Originally published on Fri October 3, 2014 3:00 pm
SEATTLE -- Seabird populations in Puget Sound have declined since the 1970s and scientists believe pollution is partially to blame.
But how do you prove that? Study what the seabirds are eating. A new paper published in the journal Marine Pollution Bulletin found that seabirds in Puget Sound are eating fish that are two to four times more contaminated than fish on Washington's outer coast.
“Sobering” is how Washington Governor Jay Inslee summed up a draft report about the risks of increased oil transport through the state. In the report, the State Department of Ecology describes an unprecedented growth in this local transport, from virtually no trains carrying crude oil in 2011 to 714 million gallons in 2013.
Originally published on Wed October 1, 2014 4:42 pm
A regional oil spill task force met in Portland Wednesday to discuss the risks of crude oil traveling by rail.
The Pacific States British Columbia Oil Spill Task Force coordinates oil spill response plans among five U.S. states and B.C. A lot of its members have noticed the same worrisome trend: more crude oil is traveling by rail cars instead of arriving on ships, and many agencies aren't prepared for oil spills along rail lines.
Originally published on Thu October 2, 2014 1:00 am
PORTLAND -- Inside the operating room at the Portland Audubon Society Wildlife Care Center, head veterinarian Deb Sheaffer is carefully inserting a syringe into the shoulder of an injured red-tail hawk.
The hawk was brought in with a broken wing after it was hit by a car. And as with most raptors brought into the center, Sheaffer and her colleagues want to test it for lead poisoning.
“It’s a very simple blood draw.” Sheaffer said. “It takes one drop of blood, and we run it through a machine, and it takes about three minutes and we get a result back.”
Originally published on Tue September 30, 2014 3:47 pm
A long-awaited tidal energy project in Puget Sound has come to halt. The project was set to generate electricity and connect it to the grid – the first project of its kind in the world. But it just got too expensive.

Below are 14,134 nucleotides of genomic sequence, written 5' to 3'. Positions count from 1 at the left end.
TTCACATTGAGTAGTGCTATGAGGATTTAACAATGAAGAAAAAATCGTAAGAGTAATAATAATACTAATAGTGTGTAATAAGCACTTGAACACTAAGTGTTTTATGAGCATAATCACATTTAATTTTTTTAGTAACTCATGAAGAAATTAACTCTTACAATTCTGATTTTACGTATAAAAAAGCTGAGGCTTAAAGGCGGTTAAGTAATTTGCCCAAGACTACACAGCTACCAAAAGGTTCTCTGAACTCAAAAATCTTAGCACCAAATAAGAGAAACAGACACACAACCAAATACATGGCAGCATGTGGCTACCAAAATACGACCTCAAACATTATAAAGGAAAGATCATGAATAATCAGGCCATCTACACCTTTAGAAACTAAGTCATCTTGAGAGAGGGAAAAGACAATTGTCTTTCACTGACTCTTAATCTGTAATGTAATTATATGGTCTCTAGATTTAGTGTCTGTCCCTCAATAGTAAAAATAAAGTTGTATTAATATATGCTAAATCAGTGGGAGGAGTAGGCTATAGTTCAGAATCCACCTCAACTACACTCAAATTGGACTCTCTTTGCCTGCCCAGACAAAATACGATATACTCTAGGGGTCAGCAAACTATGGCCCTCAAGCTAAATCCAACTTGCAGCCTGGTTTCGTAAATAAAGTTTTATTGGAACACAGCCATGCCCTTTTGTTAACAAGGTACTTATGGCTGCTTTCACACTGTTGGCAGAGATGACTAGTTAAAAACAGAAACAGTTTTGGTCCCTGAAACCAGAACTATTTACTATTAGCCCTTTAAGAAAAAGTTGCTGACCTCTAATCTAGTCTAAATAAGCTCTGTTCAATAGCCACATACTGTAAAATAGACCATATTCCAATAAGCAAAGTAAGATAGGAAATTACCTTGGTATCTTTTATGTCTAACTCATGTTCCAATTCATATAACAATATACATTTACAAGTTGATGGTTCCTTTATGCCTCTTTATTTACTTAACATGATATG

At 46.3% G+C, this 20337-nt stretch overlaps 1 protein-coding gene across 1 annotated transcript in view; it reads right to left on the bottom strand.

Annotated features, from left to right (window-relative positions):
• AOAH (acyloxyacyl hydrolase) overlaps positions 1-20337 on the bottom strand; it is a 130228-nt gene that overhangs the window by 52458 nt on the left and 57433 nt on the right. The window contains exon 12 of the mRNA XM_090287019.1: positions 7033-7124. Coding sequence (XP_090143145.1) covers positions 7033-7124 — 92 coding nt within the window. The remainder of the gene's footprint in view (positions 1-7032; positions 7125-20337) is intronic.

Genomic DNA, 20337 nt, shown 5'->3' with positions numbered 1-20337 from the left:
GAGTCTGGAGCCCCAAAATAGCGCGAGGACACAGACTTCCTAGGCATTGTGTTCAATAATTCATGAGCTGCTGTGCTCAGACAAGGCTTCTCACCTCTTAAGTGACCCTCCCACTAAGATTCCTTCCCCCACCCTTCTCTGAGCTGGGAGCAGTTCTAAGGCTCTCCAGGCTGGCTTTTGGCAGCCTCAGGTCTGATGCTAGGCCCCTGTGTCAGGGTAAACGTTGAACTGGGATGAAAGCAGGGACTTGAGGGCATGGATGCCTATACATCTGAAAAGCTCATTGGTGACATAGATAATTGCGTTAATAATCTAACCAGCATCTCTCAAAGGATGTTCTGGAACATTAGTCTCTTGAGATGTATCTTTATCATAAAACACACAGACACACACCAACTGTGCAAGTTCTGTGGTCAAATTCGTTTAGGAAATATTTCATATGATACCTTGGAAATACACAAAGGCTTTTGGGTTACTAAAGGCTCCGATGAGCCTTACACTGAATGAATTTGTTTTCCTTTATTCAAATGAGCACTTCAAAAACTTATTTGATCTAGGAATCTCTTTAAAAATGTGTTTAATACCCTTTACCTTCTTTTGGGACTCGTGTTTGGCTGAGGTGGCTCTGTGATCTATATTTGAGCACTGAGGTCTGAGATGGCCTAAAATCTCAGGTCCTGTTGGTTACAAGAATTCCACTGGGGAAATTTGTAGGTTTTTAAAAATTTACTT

The Snohomish County Public Utility District had hoped to install two underwater turbines in Admiralty Inlet near Puget Sound’s Whidbey Island. The pilot turbines would have generated enough power for about 200 homes and stayed in the water up to five years.
Originally published on Tue September 30, 2014 5:47 pm
ASHLAND, Ore. -- It’s difficult to use water when there’s no water flowing. Or so discovered a UK-based mining company this week when Oregon regulators denied one of the many permits required before development of a nickel mine can get underway in Southern Oregon.
The Red Flat Nickel Corporation wants to use water from a creek in the Kalmiopsis Roadless Area in Southwest Oregon for exploratory drilling. It proposed to siphon off 10 gallons per minute from a small creek.
Mercer Island schools reopened Tuesday as officials said the city’s water supply was safe again after increased chlorination over the weekend. But they advised residents to first run cold water from every tap in their homes for five minutes, starting on the highest floor.
Ross Reynolds talks to state climatologist Nick Bond about an upcoming research trip he and other scientists are making to Fairbanks, Alaska, where they will be utilizing a NOAA P-3 research aircraft to take direct measurements of the extra heat coming out of areas of open ocean to compare against areas that are frozen.
Reynolds also speaks with Ursula Rakova from the group Tulele Peisa, a community group of Tulun and Carterets islanders who’s land is already affected by rising seas.
Utilities must be rerouted before Seattle's current seawall comes down. But with no room on the crowded sidewalk to stage construction materials, the job shack for utility workers resides on a barge.
As we bid the tourists adieu, we welcome back the cranes and construction.
Season 2 of Seattle’s waterfront development project starts Wednesday. It includes work from Colman Dock to the Aquarium, and holes in the ground already show the concrete face of the 1930s-era seawall, soon to be demolished.
Originally published on Mon September 29, 2014 1:00 am
PORTLAND -- The Geothermal Energy Association chose to hold its annual meeting in Portland this year, and leaders say that's in part because they see the Pacific Northwest as a new frontier for the industry.